The vertebrate fauna of the region includes 24 species of mammals, 87 species of birds, nine species of reptiles and eight species of amphibians. The Sri Lankan elephant disappeared from the region in the 1940s at the latest. At present, the largest and the most commonly seen mammal is the sambar deer. Some research findings estimate the population of sambar deer to be around 1500 to 2000, possibly more than the carrying capacity of the plains. Other mammal species found in the park include Kelaart’s long-clawed shrews, toque macaques, purple-faced langurs, rusty-spotted cat, Sri Lankan leopards, wild boars, stripe-necked mongooses, Sri Lankan spotted chevrotains, Indian muntjacs, and grizzled giant squirrels. Fishing cats and European otters visit the wetlands of the park to prey on aquatic animals. A subspecies of red slender loris, the Horton Plains slender loris is found only in highlands of Sri Lanka and is considered one of the world’s most endangered primates. In 2016, rusty-spotted cats were recorded in Horton Plains National Park for the first time.

Important Bird Area



Along with Ohiya, Pattipola and Ambewela, Horton Plains forms one of the Important Bird Areas (IBAs) in Sri Lanka. Together with the adjacent Peak Wilderness Sanctuary, Horton Plains contains 21 bird species which occur only on Sri Lanka. Four, Sri Lanka blue magpie, dull-blue flycatcher, Sri Lanka white-eye, and Sri Lanka wood pigeon, occur only in Horton plains, while other endemic species include Sri Lanka spurfowl, Sri Lanka junglefowl, yellow-fronted barbet, orange-billed babbler, Sri Lanka bush warbler, and Sri Lanka whistling-thrush.

Many birds migrate here in winter including swiftlets, and alpine swift. Crested serpent eagle, mountain hawk-eagle, black-winged kite, and peregrine falcon are among the birds of prey found in Horton Plains. Harriers are among the migratory raptors. This is a key wildlife area. All six highland endemic birds are found here, including dull-blue flycatcher, Sri Lanka white-eye, Sri Lanka wood pigeon, and Sri Lanka bush warbler. Yellow-eared bulbul and black-throated munia are widespread throughout the highlands.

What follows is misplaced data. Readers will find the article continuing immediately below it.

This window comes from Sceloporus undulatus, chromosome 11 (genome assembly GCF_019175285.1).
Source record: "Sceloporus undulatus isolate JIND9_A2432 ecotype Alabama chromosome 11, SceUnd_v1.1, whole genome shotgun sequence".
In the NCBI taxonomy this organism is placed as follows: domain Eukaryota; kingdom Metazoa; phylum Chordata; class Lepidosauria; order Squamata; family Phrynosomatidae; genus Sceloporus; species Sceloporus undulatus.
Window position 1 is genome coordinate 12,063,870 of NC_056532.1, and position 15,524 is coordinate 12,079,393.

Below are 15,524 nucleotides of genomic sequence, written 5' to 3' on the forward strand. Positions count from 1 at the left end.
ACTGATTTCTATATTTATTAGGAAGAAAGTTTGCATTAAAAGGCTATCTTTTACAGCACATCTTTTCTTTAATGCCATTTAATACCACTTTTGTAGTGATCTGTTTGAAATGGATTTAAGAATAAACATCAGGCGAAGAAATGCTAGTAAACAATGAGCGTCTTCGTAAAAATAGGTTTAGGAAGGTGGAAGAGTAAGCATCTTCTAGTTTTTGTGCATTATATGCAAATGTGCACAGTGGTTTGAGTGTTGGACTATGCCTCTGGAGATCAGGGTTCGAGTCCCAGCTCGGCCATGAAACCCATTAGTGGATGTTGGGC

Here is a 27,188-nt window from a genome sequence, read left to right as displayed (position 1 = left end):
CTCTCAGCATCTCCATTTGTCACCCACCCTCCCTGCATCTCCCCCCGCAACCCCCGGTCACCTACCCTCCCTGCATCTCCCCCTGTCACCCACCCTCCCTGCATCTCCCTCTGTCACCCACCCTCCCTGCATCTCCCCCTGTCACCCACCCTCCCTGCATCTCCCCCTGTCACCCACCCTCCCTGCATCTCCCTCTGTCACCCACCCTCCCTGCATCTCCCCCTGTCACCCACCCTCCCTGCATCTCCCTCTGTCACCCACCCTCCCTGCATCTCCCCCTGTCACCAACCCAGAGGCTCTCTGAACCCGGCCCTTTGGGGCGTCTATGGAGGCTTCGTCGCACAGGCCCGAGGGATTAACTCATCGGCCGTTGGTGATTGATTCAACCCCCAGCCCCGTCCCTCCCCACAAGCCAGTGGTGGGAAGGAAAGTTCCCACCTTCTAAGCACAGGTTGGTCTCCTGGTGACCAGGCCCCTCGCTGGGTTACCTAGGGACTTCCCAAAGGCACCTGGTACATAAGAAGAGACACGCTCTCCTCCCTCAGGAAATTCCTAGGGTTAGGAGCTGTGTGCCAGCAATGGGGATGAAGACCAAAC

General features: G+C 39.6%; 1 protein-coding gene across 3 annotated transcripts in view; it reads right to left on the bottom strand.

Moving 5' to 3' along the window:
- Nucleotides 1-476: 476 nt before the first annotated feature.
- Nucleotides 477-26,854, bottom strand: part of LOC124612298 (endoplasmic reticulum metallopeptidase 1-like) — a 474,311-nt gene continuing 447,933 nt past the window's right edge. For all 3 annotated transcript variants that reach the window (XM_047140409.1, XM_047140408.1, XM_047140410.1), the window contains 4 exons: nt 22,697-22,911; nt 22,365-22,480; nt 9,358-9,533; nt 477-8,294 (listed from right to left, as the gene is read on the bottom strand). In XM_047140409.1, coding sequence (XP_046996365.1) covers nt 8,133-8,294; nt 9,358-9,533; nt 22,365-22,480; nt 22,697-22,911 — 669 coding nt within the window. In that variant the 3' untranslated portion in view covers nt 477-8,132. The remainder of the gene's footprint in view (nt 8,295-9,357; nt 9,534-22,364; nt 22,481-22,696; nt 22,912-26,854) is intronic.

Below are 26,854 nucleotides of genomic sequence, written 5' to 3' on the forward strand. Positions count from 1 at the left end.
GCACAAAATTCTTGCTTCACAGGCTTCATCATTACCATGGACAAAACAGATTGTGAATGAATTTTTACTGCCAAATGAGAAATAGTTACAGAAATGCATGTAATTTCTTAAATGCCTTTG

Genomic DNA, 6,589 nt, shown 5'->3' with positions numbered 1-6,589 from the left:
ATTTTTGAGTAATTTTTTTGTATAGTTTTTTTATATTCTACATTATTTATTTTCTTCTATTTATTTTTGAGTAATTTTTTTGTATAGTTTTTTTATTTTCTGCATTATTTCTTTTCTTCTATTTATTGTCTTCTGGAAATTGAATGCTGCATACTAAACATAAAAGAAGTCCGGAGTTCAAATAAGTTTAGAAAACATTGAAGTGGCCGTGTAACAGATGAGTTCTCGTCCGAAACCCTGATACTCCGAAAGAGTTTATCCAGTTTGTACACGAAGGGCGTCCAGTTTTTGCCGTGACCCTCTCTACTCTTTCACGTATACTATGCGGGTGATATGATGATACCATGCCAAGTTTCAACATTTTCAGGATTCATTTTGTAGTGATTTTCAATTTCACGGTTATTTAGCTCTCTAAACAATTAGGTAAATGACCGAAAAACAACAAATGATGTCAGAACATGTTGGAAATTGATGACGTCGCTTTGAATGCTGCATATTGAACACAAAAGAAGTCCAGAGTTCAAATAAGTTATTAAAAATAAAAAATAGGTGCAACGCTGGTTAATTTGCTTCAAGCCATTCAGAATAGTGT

Sri Lanka is considered a herpetological paradise



Sri Lanka is considered a herpetological paradise in the world. Possibly about 15 amphibian species inhabit the park. De Silva has observed six endemic reptiles from the plains. They are Calotes nigrilabris, rhino horn lizard, Cophotis ceylanica, Lankascincus taprobanensis, common rough-sided snake, and rat snake. Two fish species found in the park, common carp and rainbow trout; both are introduced species. Horton Plains is also home to many endemic crustaceans including Caridina singhalensis and Perbrinckia species. The endemic freshwater shrimp Caridina singhalensis is found only in streams that have a temperature of less than 15 degrees C and is now restricted to only a stretch of 10 km of one stream.


Environmental Impact


During this period lower slopes were cleared initially for coffee and then for tea plantations. As a result, Horton Plains and Peak Wilderness became isolated from other forest and grassland areas. Tourism-related issues such as plant removal, littering, fires and noise pollution are major conservation issues. Gem mining, timber logging, the collection of plants for ornamental and medicinal purposes, encroachment, poaching and vehicle traffic are the other threats. Some sambar deer have died due to eating polythene litter that blocked their food passages, and visitors are banned from bringing polythene into the park.

A recent threat is forest dieback. In some areas, especially in the peripheral region, this has been severe with nearly a 50% in vegetation. Water deficiency has been attributed as the main cause of dieback as droughts are becoming more frequent. Regrowth of forest is hindered by frost which is increasingly severe. The forest dieback has affected 22 species of plants. A study has suggested that low calcium causes soil acidification and increased toxicity caused by metallic elements such as aluminium may be causing the dieback. Leaching of nutrients and the resulting imbalance in soil micronutrients may also be contributing to the dieback.

Tourist Attraction
World’s End

Horton Plains is a popular tourist destination, with World’s End being the key attraction. The park is accessed by the Nuwara Eliya-Ambewela-Pattipola and Haputale-Boralanda roads, and there are railway stations at Ohiya and Ambewela.


World’s End is a sheer precipice with a 870 m drop. It is situated at the southern boundary of the park. Another cliff known as the Lesser World’s End of 270 m is located not far from World’s End.


Baker’s Fall

A waterfall formed by Belihul Oya, a tributary of the Walawe River is named after Sir Samuel Baker, a hunter and explorer[24] who attempted to establish a European agricultural settlement at Nuwara Eliya. The waterfall is 20 metres (66 ft) high. Slab Rock Falls is another well-known waterfall in the plains. The waterfall can be reached by walking on one of the main trails; the trail is a bit steep at the end but the difficulty level is medium to easy.